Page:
Drunk driving and drugged driving often make headlines. But in rare cases, alcohol or drugs can impact other forms of transportation.
Recently, more details emerged about the background of a hot air balloon pilot who crashed last summer in Texas, killing himself and 15 passengers.
Official government documents said Alfred “Skip” Nichols continued to take passengers on flights after five DWIs. Reports stated he took a cocktail of prohibited drugs before the fateful flight.
A hot-air balloon controlled by Nichols, 49, landed on power lines near Lockhart, Texas, on July 30, 2016. It fell to the ground, caught fire and killed everyone on board.
A report on Bloomberg said the pilot took prohibited drugs including the opiate painkiller oxycodone before the flight. Despite reports of bad weather, he decided to take off.
The incident highlighted lax regulations that apply to hot air balloon operators and a loophole that made enforcement action difficult despite Nichols’ DWIs, documents a report prepared for a National Transportation Safety Board hearing stated.
Nichols served two prison terms for drug and alcohol violations. He was under treatment for medical conditions that should have prevented him from flying.
Although you can be charged with a DWI for piloting a boat or another craft, the balloon crash highlighted a loophole in the rules.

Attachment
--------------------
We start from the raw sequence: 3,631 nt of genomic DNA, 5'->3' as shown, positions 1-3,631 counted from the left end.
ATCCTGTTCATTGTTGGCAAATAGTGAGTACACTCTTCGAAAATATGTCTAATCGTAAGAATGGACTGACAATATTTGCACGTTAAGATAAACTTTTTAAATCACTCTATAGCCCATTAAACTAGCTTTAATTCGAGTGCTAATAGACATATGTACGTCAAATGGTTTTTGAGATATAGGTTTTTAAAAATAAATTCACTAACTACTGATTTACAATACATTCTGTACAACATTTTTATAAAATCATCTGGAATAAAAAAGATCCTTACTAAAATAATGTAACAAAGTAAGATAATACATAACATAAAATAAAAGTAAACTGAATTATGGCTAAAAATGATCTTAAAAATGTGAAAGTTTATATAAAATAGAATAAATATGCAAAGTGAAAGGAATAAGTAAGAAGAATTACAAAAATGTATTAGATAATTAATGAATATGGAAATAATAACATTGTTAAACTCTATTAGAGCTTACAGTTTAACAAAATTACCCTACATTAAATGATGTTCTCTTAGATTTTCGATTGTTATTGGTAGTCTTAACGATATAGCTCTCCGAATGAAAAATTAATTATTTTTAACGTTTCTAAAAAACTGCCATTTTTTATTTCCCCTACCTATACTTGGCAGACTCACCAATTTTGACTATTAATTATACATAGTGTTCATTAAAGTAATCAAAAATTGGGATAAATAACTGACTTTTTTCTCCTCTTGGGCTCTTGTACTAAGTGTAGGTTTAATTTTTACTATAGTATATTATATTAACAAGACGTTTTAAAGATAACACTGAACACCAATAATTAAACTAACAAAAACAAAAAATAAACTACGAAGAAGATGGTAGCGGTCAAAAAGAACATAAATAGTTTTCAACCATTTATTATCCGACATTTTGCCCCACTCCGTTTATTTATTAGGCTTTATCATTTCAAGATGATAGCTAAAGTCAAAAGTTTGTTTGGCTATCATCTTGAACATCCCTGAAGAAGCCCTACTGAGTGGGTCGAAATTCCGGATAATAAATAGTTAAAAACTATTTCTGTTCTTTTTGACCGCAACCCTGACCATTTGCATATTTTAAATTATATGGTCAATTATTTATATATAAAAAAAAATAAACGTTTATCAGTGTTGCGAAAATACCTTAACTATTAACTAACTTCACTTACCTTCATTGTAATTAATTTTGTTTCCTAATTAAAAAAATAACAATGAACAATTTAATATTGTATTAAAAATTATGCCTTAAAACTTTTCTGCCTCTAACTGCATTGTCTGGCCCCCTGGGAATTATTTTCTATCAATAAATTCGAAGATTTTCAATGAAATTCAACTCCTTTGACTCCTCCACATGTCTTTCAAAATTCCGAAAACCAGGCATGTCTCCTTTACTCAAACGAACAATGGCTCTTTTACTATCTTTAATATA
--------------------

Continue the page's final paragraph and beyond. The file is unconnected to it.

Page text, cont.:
When pilots apply for a ballooning certificate with the Federal Aviation Administration (FAA), there is no requirement to disclose prior drunken driving convictions, only drug convictions.
The ballooning certificate does not have a requirement for pilots to include alcohol offenses involving a motor vehicle, as these areas are covered on the FAA’s medical application.
But balloon pilots do not require regular medical exams from FAA-certified examiners. Their only requirement is to write a statement that certifies they have no medical defects that would impact their ability to pilot a balloon.
In contrast, a DWI conviction will impact your ability to fly a plane. Commercial pilots are required to fill out a form that contains questions on alcohol dependence or abuse and convictions for driving under the influence of alcohol.
At the Medlin Law Firm, we will help you with all of the implications and consequences of a DWI charge and help you get your drivers’ license back as soon as possible. Read our overview of DWI/DUI here.
To contact a Tarrant County DWI attorney visit our site or call today.